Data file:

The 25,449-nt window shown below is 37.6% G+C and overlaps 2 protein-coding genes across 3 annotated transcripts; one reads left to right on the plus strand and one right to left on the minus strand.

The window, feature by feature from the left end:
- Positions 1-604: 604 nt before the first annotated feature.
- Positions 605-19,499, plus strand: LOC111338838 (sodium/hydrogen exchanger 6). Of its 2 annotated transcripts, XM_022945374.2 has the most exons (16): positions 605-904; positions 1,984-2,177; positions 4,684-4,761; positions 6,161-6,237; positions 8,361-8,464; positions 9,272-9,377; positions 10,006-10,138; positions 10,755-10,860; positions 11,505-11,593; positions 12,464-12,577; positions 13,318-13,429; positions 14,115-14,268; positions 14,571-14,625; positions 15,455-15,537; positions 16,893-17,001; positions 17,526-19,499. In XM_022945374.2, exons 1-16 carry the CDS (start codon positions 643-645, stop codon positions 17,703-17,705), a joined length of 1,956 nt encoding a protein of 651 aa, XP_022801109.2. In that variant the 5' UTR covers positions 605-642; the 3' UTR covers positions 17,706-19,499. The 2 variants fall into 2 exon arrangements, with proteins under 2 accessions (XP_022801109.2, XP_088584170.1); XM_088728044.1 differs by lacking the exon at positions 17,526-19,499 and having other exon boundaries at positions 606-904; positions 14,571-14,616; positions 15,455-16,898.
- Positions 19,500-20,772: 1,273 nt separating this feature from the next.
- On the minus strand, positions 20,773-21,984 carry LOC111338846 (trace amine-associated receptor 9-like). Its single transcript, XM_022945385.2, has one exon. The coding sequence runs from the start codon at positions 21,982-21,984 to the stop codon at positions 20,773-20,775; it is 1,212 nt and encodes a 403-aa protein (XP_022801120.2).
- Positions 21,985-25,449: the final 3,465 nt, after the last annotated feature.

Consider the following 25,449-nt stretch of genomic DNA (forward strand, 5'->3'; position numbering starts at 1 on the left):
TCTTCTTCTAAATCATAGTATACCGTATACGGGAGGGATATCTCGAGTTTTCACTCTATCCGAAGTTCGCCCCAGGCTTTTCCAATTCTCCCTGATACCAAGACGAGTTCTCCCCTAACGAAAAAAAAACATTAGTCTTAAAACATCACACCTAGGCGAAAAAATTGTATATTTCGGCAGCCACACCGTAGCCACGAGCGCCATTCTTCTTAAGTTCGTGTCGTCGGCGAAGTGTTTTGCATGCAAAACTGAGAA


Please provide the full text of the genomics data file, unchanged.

The 25,449-nt window shown below is 37.6% G+C and overlaps 2 protein-coding genes across 3 annotated transcripts; one reads left to right on the plus strand and one right to left on the minus strand.

The window, feature by feature from the left end:
- Positions 1-604: 604 nt before the first annotated feature.
- Positions 605-19,499, plus strand: LOC111338838 (sodium/hydrogen exchanger 6). Of its 2 annotated transcripts, XM_022945374.2 has the most exons (16): positions 605-904; positions 1,984-2,177; positions 4,684-4,761; positions 6,161-6,237; positions 8,361-8,464; positions 9,272-9,377; positions 10,006-10,138; positions 10,755-10,860; positions 11,505-11,593; positions 12,464-12,577; positions 13,318-13,429; positions 14,115-14,268; positions 14,571-14,625; positions 15,455-15,537; positions 16,893-17,001; positions 17,526-19,499. In XM_022945374.2, exons 1-16 carry the CDS (start codon positions 643-645, stop codon positions 17,703-17,705), a joined length of 1,956 nt encoding a protein of 651 aa, XP_022801109.2. In that variant the 5' UTR covers positions 605-642; the 3' UTR covers positions 17,706-19,499. The 2 variants fall into 2 exon arrangements, with proteins under 2 accessions (XP_022801109.2, XP_088584170.1); XM_088728044.1 differs by lacking the exon at positions 17,526-19,499 and having other exon boundaries at positions 606-904; positions 14,571-14,616; positions 15,455-16,898.
- Positions 19,500-20,772: 1,273 nt separating this feature from the next.
- On the minus strand, positions 20,773-21,984 carry LOC111338846 (trace amine-associated receptor 9-like). Its single transcript, XM_022945385.2, has one exon. The coding sequence runs from the start codon at positions 21,982-21,984 to the stop codon at positions 20,773-20,775; it is 1,212 nt and encodes a 403-aa protein (XP_022801120.2).
- Positions 21,985-25,449: the final 3,465 nt, after the last annotated feature.

Consider the following 25,449-nt stretch of genomic DNA (forward strand, 5'->3'; position numbering starts at 1 on the left):
TCTTCTTCTAAATCATAGTATACCGTATACGGGAGGGATATCTCGAGTTTTCACTCTATCCGAAGTTCGCCCCAGGCTTTTCCAATTCTCCCTGATACCAAGACGAGTTCTCCCCTAACGAAAAAAAAACATTAGTCTTAAAACATCACACCTAGGCGAAAAAATTGTATATTTCGGCAGCCACACCGTAGCCACGAGCGCCATTCTTCTTAAGTTCGTGTCGTCGGCGAAGTGTTTTGCATGCAAAACTGAGAA